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Book Review: Foe

I kindly received this book from Simon and Schuster a few months ago and just got around to reading it in July, and now I'm kicking myself for not getting to it sooner! This is such a unique and well-crafted novel and one of my favourite reads of the year. Keep reading to hear my full thoughts! 
foe, book review, Iain Reid, thrillers, science fiction, books

Junior and Hen enjoy a happy, albeit quiet life on a farm outside of the city. But their peaceful existence is interrupted when a government agent shows up on their doorstep to notify Junior that he has been randomly selected to partake in a resettlement project on the “installation” (the first human dwelling on the moon). They promise him that Hen will be taken care of by someone very familiar to her.

The first science fiction thriller I read was Dark Matter and I absolutely loved it. It was unique, witty and engaging. But after reading Foe, I can easily say this surpassed Dark Matter as my new favourite in the genre. The story is remarkably told and the pacing is brilliant. I was completely engrossed from the first page and can happily say this is one of my favourite thrillers of the year.

It’s told in short, often abrupt bursts, and it perfectly reflects the isolation and confusion of the characters and atmosphere of the setting. It encases an array of emotions Hen and Junior must be facing, while still conveying the confusion and urgency of the situation. 

foe, book review, Iain Reid, thrillers, science fiction, books

While it is a science fiction novel, set ambiguously in the not so distant future, there is little world building involved, which is something I prefer in my science fiction—the closer to the truth, the eerier and immersive it is. The rural farm and mill provide minor context in both a confusing and enlightening way; it’s a throwback to more traditional lifestyles as well as the more complex government initiatives that are attempting to modernize society, for better or worse.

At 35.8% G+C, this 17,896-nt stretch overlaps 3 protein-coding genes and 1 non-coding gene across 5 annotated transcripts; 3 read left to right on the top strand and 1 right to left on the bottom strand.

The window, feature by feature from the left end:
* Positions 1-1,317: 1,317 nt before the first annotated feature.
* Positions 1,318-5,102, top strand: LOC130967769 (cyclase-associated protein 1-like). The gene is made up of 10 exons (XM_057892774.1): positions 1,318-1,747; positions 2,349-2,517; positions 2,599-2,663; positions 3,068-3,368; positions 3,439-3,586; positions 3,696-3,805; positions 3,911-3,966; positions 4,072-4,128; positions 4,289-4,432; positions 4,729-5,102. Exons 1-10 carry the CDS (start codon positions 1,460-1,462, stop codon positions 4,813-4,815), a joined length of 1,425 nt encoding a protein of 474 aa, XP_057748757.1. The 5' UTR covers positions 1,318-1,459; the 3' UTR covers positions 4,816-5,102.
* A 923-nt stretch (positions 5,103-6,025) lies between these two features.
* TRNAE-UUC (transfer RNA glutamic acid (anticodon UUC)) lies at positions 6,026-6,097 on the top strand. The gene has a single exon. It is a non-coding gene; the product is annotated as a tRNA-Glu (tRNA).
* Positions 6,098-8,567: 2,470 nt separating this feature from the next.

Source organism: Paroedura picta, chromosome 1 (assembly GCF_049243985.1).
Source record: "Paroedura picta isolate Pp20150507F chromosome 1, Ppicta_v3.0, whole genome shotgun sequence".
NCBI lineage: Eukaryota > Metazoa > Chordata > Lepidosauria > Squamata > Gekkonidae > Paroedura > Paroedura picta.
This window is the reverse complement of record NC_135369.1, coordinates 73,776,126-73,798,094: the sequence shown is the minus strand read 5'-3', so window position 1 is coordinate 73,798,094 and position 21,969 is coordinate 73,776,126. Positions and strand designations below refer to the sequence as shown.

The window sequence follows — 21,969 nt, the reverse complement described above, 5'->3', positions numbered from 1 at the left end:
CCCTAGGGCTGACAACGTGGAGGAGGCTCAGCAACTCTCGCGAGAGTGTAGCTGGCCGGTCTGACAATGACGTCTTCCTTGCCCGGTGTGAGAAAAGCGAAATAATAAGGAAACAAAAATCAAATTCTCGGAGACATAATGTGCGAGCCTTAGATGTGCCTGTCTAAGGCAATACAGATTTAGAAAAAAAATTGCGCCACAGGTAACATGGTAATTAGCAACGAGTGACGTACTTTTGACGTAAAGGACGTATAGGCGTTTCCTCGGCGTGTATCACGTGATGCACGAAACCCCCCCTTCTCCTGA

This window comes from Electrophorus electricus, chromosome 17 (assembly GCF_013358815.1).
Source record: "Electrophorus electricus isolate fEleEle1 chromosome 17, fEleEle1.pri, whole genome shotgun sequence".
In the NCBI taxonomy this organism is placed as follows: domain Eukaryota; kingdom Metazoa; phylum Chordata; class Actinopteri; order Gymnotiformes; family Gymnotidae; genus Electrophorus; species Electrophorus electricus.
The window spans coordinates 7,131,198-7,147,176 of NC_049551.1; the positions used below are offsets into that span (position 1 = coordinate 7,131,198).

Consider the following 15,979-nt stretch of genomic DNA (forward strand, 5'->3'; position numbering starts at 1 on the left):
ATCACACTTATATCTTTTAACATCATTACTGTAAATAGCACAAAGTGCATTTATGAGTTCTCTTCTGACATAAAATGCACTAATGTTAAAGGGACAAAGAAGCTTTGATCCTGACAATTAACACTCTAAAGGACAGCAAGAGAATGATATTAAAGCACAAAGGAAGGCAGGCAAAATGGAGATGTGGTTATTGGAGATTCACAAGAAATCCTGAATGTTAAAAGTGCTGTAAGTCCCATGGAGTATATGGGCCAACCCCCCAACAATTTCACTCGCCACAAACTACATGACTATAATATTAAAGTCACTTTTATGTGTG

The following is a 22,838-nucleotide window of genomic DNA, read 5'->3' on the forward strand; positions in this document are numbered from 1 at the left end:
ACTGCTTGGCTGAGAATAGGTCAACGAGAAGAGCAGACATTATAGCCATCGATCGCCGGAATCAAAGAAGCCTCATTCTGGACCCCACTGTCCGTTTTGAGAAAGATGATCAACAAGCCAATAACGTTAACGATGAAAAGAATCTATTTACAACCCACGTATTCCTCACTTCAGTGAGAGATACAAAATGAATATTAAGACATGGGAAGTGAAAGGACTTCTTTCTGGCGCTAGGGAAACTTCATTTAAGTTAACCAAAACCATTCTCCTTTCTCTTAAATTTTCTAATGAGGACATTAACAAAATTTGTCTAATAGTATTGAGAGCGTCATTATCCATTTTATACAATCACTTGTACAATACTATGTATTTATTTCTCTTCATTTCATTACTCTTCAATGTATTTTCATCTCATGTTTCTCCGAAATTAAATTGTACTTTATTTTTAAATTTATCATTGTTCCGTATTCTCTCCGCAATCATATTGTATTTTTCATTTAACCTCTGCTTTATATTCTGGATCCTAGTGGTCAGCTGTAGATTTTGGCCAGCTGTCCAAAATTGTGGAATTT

The novel questions the notion of government intervention and an individuals choice in the matter. Should the installation be a random draw? Should people have the autonomy to choose their own future? Should they have been able to opt out, or was this conscription method the only way to get a truly random selection to test the full effects of the new dwelling? It's an issue that is discussed throughout the novel, and while it focuses on the issues Hen and Junior are facing, it also seems to mirror the US governments intervention and the forcible removing of families, to a degree. 

The novel also focuses on consent and knowledge, in terms of what the characters are being told by the government, and the extent of that knowledge. There are many scences throughout the novel where both Hen and Junior seem out of the loop. Whether they're being told conflicting information or nothing at all, they are often unable to make informed decisions when faced with difficult issues. 

While I could talk about this novel for ages, it’s hard to discuss it without giving too much away. It’s incredibly unpredictable, alluring and engaging and I cannot recommend this book enough. There are so many twists and turns that it was almost impossible to put down. I like to believe I'm fairly good at predicting the ending in thrillers now, but I did not see this one coming and loved it! Even if you’re not a fan of science fiction, like myself, this book perfectly teeters the edge of thriller and science fiction in the most imaginative and unique way possible. I would highly recommend picking up this book when it is released on August 7! 

xoxo K